“He will be sore distressed.” Crowley comments, “He, in his human mind, is distressed at this.”5 That is, the Adept’s rational mind is distressed that his Word and Truth is misunderstood. There is, in fact, a more esoteric interpretation that the “little ones” with the “narrow view” are actually the ideas of the rational mind or ego of the Adept. The mind may balk at the Truth, which it cannot understand and even resent the Truth as catastrophic and destructive. The mind becomes “sore distressed” at this Truth. Crowley comments, “The Ego fears to lose control of the course of the mind. This (of course) occurs in a less real sphere, that of normal consciousness. The Ego is justly apprehensive, for this ecstasy will lead to a situation when its annihilation will be decreed so that the Adept may cross the Abyss and become a Master of the Temple.”6 Even as we must pass beyond all individual symbols, images, and colors, we must more generally pass beyond the limited conception of the rational mind or ego. The ego may actually be distressed by the Truth for it displaces the ego as the center of the mind and reasserts the True Self or Will as the rightful ruler. Crowley comments, “The Ego is not really the centre and crown of the individual; indeed the whole trouble arises from its false claim to be so.”7

SUMMARY: Any phenomenon can be perceived from multiple perspectives. What is beautiful and worthy of rejoicing from one point-of-view may be seen as destructive and catastrophic from another point-of-view. Therefore, the Truth of the Adept may be misunderstood by the profane who can only see the narrow view of the situation, which distresses the rational mind of the Adept. Also, the Truth distresses the ego of the Adept him or herself, for it leads ultimately to the displacement of the ego from the center or crown of the individual to which it makes an unrightful claim. Practically, this parable of the petal of amaranth counsels us to expect opposition from others who do not understand us, especially insofar as we are “ascending the steep mountain”8 of Adepthood. This can be seen by anyone who attempts to explain spiritual truths to those who are not familiar by experience, especially when done in a symbolic language such as that of the Qabalah. This parable also counsels us to expect resistance and distress from our own ego in our path to uncover the Truth.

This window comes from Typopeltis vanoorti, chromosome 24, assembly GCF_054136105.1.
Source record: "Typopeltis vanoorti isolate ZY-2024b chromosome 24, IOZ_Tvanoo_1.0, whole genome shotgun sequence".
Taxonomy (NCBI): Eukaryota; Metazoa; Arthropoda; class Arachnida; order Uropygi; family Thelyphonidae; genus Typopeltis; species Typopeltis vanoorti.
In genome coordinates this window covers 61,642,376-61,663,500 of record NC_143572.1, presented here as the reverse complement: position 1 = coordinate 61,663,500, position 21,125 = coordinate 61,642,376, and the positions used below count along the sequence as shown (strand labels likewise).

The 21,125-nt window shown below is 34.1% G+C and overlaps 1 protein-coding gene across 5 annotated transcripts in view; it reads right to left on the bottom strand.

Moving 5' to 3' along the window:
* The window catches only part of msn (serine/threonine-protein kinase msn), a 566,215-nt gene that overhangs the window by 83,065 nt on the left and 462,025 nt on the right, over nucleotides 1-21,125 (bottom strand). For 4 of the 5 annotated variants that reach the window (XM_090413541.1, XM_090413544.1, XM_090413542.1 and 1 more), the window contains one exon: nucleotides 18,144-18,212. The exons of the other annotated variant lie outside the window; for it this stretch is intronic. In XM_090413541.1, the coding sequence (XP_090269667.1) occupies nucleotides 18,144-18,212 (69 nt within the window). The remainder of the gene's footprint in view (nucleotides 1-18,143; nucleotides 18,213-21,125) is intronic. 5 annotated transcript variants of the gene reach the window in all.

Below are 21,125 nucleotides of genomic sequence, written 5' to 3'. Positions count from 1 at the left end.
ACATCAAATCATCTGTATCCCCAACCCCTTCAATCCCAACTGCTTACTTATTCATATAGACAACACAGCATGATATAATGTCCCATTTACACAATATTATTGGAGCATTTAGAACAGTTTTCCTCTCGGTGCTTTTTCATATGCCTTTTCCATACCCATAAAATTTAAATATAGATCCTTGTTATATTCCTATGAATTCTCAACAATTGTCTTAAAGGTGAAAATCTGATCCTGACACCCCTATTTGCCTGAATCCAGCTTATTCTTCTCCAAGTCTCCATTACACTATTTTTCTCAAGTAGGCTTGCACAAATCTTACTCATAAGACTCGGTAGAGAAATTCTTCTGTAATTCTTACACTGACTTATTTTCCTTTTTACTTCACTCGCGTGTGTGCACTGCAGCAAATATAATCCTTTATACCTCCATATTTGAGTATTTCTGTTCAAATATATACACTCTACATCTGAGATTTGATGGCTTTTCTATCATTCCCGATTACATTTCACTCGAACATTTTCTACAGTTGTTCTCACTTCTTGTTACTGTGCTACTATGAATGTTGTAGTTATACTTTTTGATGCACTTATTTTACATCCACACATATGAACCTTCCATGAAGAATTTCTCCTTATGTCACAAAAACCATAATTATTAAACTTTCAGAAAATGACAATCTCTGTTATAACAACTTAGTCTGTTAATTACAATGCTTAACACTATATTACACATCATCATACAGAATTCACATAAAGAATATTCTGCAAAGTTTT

1Commentary to Liber LXV, I:34-36.

2Commentary to Liber LXV, I:37.

3Liber Porta Lucis sub figura X, lines 15-16.

4Liber AL vel Legis, II:25.

5Commentary to Liber LXV, I:38.

6Commentary to Liber LXV, I:60.

7Commentary to Liber LXV, I:60.

8Liber Porta Lucis sub figura X, line 15.



    1. 93 – They are universal symbols and each mean many things. In the context of Liber LXV, the serpent represents the Holy Guardian Angel and the egg represents the aspirant’s heart or soul.